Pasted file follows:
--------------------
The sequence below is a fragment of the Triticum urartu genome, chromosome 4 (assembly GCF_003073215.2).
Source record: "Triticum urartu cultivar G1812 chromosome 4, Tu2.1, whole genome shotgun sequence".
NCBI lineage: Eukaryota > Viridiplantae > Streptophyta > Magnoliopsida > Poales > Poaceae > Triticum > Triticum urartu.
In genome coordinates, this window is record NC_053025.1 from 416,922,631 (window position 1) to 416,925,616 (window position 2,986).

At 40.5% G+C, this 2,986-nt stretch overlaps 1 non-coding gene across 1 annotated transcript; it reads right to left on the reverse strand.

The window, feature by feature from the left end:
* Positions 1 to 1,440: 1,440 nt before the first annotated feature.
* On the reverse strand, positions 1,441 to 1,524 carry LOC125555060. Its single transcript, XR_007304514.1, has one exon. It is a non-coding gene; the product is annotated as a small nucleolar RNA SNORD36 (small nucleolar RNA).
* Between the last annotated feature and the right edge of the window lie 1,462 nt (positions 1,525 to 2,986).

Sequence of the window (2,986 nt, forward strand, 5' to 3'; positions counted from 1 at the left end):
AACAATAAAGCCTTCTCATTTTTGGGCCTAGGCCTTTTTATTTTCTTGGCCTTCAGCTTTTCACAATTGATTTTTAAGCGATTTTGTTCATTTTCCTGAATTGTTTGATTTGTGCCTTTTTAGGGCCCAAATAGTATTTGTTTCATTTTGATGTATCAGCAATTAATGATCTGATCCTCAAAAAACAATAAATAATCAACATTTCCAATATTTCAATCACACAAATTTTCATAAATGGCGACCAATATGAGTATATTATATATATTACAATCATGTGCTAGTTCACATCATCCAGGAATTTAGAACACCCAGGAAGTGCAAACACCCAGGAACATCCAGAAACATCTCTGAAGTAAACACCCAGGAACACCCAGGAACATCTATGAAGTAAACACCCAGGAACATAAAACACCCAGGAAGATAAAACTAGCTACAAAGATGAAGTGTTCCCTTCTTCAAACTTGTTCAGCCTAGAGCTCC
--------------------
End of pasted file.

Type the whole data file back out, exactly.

The sequence below is a fragment of the Triticum urartu genome, chromosome 4 (assembly GCF_003073215.2).
Source record: "Triticum urartu cultivar G1812 chromosome 4, Tu2.1, whole genome shotgun sequence".
NCBI lineage: Eukaryota > Viridiplantae > Streptophyta > Magnoliopsida > Poales > Poaceae > Triticum > Triticum urartu.
In genome coordinates, this window is record NC_053025.1 from 416,922,631 (window position 1) to 416,925,616 (window position 2,986).

At 40.5% G+C, this 2,986-nt stretch overlaps 1 non-coding gene across 1 annotated transcript; it reads right to left on the reverse strand.

The window, feature by feature from the left end:
* Positions 1 to 1,440: 1,440 nt before the first annotated feature.
* On the reverse strand, positions 1,441 to 1,524 carry LOC125555060. Its single transcript, XR_007304514.1, has one exon. It is a non-coding gene; the product is annotated as a small nucleolar RNA SNORD36 (small nucleolar RNA).
* Between the last annotated feature and the right edge of the window lie 1,462 nt (positions 1,525 to 2,986).

Sequence of the window (2,986 nt, forward strand, 5' to 3'; positions counted from 1 at the left end):
AACAATAAAGCCTTCTCATTTTTGGGCCTAGGCCTTTTTATTTTCTTGGCCTTCAGCTTTTCACAATTGATTTTTAAGCGATTTTGTTCATTTTCCTGAATTGTTTGATTTGTGCCTTTTTAGGGCCCAAATAGTATTTGTTTCATTTTGATGTATCAGCAATTAATGATCTGATCCTCAAAAAACAATAAATAATCAACATTTCCAATATTTCAATCACACAAATTTTCATAAATGGCGACCAATATGAGTATATTATATATATTACAATCATGTGCTAGTTCACATCATCCAGGAATTTAGAACACCCAGGAAGTGCAAACACCCAGGAACATCCAGAAACATCTCTGAAGTAAACACCCAGGAACACCCAGGAACATCTATGAAGTAAACACCCAGGAACATAAAACACCCAGGAAGATAAAACTAGCTACAAAGATGAAGTGTTCCCTTCTTCAAACTTGTTCAGCCTAGAGCTCC